Plants are pretty flexible when it comes to chromosome numbers. Whole genome duplications–aka, when a whole extra set of chromosomes are made by accident– is a major route by which plants evolve. Humans, by contrast, generally have 2 copies of each chromosome. If this same mutation were to happen in a human egg or sperm cell, it would nope outta there. Pretty normal day in the plant kingdom, though.Continue reading “Is more DNA better?”
We can’t get enough of the intricacies of volatile organic compounds, whether they’re for communication among ants, communication between bacteria and fungi, shedding light on shaded plant leaves, or a means of sexual selection in moths. These volatiles are incredibly versatile, and new research published in the journal Evolution doesn’t disappoint. Continue reading “VOCs are in the air 💕”
Oh man. Pine scent. Personally I’ve never wondered about the function of this delicious smell in nature. When you think about it, there’s no way trees produce these fragrant compounds for nothing! A new open access paper in Nature Geoscience looking into this mystery totally blew our minds… and so we drew it immediately. Yet another reason why volatile organic compounds are pretty much the coolest things EVER*! Continue reading “Pine-scented infographic”
If you’ve been paying attention to the news lately, you’ve probably heard about the epic wildfires raging on the west coast of North America. If you live on the west coast of North America, or heck, even as far out as the midwest, you were probably tipped off by the smoke. Fires are a double-edged sword; they’re certainly destructive, but also help maintain forest health.Continue reading “Out of the fire, into the drought”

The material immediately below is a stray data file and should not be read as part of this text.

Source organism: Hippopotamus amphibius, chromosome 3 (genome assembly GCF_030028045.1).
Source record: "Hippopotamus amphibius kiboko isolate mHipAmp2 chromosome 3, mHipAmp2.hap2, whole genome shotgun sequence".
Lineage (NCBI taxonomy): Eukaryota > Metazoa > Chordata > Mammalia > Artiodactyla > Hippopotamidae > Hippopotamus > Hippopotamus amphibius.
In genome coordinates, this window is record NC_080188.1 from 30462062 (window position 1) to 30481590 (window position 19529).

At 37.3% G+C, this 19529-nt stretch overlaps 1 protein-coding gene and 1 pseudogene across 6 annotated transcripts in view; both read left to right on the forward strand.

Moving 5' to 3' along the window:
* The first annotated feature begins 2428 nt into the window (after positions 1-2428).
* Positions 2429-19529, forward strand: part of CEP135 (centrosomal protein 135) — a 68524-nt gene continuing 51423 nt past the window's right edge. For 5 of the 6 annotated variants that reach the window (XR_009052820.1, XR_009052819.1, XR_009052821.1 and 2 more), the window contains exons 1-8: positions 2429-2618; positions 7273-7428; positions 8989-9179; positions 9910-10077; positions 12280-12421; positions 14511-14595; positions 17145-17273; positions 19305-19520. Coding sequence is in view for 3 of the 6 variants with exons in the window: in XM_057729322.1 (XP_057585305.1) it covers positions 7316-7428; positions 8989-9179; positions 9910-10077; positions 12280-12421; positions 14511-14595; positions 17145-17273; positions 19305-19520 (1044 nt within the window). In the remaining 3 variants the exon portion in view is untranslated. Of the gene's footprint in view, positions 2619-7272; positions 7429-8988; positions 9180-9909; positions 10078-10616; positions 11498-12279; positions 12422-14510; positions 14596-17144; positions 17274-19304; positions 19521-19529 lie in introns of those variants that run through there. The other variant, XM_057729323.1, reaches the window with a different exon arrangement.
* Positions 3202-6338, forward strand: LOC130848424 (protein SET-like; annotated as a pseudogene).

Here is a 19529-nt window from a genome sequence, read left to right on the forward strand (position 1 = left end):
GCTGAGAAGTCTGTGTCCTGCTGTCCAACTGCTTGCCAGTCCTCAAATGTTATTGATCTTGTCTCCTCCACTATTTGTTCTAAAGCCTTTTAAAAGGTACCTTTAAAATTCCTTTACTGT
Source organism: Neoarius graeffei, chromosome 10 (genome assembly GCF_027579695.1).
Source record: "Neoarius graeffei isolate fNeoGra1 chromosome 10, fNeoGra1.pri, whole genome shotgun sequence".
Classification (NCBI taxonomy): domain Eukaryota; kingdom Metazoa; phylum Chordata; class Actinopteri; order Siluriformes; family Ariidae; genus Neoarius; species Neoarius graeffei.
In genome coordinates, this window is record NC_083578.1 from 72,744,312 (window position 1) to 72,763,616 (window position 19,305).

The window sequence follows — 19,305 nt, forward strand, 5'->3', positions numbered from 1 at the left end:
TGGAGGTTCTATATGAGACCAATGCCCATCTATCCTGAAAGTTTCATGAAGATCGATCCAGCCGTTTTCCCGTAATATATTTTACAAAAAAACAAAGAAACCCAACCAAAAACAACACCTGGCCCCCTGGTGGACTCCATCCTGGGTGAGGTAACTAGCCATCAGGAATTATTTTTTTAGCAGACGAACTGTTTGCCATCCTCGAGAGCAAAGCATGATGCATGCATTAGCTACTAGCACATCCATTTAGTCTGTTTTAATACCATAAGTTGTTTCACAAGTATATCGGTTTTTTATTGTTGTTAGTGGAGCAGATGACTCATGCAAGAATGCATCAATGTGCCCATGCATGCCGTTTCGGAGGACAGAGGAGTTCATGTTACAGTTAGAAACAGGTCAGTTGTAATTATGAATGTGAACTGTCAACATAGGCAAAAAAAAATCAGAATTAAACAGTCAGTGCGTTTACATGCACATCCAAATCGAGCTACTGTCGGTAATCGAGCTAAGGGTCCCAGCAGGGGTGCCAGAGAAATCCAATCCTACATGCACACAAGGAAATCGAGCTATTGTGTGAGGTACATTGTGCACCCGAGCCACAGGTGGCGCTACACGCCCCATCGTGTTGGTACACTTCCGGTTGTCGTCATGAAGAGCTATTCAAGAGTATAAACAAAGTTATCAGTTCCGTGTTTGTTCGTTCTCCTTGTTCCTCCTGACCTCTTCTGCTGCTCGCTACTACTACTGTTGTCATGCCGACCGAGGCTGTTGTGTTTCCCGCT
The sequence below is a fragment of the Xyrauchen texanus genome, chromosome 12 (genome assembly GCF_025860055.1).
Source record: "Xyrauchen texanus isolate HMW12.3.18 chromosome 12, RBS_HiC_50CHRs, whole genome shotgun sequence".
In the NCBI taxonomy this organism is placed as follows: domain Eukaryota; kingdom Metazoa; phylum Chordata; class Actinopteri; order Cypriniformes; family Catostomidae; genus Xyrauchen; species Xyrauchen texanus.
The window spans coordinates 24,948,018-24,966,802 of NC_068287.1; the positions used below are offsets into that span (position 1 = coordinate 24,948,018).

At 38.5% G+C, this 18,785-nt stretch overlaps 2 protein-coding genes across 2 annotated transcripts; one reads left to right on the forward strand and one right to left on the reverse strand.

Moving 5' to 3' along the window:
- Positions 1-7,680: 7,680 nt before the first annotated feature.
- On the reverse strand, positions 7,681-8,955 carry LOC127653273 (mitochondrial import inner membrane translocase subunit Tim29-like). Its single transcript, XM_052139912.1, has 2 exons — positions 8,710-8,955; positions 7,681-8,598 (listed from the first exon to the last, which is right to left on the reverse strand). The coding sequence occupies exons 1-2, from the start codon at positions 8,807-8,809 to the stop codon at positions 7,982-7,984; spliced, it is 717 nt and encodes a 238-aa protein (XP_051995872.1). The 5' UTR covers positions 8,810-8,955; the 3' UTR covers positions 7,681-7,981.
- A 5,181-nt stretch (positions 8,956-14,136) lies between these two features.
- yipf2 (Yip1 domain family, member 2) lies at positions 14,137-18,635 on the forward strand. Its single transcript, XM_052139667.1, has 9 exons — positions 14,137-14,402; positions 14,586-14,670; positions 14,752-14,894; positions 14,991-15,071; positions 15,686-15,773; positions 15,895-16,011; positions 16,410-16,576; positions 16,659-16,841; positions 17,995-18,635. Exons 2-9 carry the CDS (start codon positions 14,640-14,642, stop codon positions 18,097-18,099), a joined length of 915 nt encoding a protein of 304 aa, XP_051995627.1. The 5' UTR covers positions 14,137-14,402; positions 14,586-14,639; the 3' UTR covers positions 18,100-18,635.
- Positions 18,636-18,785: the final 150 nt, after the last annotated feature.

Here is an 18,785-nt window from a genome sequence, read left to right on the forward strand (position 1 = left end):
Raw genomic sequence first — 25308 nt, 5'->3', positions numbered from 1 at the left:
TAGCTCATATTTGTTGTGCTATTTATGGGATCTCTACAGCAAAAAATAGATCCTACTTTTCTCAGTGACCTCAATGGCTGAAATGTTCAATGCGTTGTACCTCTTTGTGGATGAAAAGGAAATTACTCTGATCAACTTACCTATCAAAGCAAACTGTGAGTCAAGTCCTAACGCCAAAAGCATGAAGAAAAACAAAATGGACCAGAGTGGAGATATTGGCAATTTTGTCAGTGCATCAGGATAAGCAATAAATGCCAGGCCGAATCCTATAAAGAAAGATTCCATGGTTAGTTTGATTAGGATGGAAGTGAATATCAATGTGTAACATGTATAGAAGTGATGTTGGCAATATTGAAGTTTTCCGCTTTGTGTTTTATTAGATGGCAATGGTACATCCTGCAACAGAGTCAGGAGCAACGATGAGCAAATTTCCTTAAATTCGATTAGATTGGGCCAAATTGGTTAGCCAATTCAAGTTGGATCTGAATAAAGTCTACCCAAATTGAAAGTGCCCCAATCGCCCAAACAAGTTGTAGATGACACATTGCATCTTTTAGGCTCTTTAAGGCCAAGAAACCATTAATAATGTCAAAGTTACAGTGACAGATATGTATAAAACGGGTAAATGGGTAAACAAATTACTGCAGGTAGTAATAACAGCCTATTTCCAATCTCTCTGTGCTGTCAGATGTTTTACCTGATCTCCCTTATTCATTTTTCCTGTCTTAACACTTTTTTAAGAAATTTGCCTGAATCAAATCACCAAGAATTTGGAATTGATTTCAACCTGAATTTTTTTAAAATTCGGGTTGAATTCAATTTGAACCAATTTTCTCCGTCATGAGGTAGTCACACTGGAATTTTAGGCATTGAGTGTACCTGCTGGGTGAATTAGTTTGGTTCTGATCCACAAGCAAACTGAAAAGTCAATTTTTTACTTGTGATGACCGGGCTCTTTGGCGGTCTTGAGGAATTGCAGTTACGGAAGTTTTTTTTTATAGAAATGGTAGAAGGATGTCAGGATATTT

The next time you’re outside, take a look at the plants around you. Notice anything? Continue reading “Rare plants can’t compete”
The boreal forest, also called the taiga, is the northern forest that circles the globe and borders the arctic circle. There, hardy conifers like pine and spruce set up shop in the nutrient-poor soil. What affects their growth the most? Is it the temperature? Lack of water? Not enough sun? …Or is it something else? Find out below!
You know how antibiotics are great because they kill bad bacteria and make you better, but are also kind of iffy because they kill good bacteria and make you a little ill? Antibiotics are made to kill bacteria, indiscriminately, no matter whether they’re harmful or helpful. The same thing goes on with pesticides (insecticides) and plants. Continue reading “Title translation: Bumblebee vs pesticide”
We love flowers! Then again, who doesn’t?
Coevolution seems self-explanatory, but there’s more to it than you might think. It’s a term used to describe when organisms evolve in response to one another, but this can happen in different ways and for different reasons. Here’s a brief, very brief, introduction. Continue reading “Coevolution”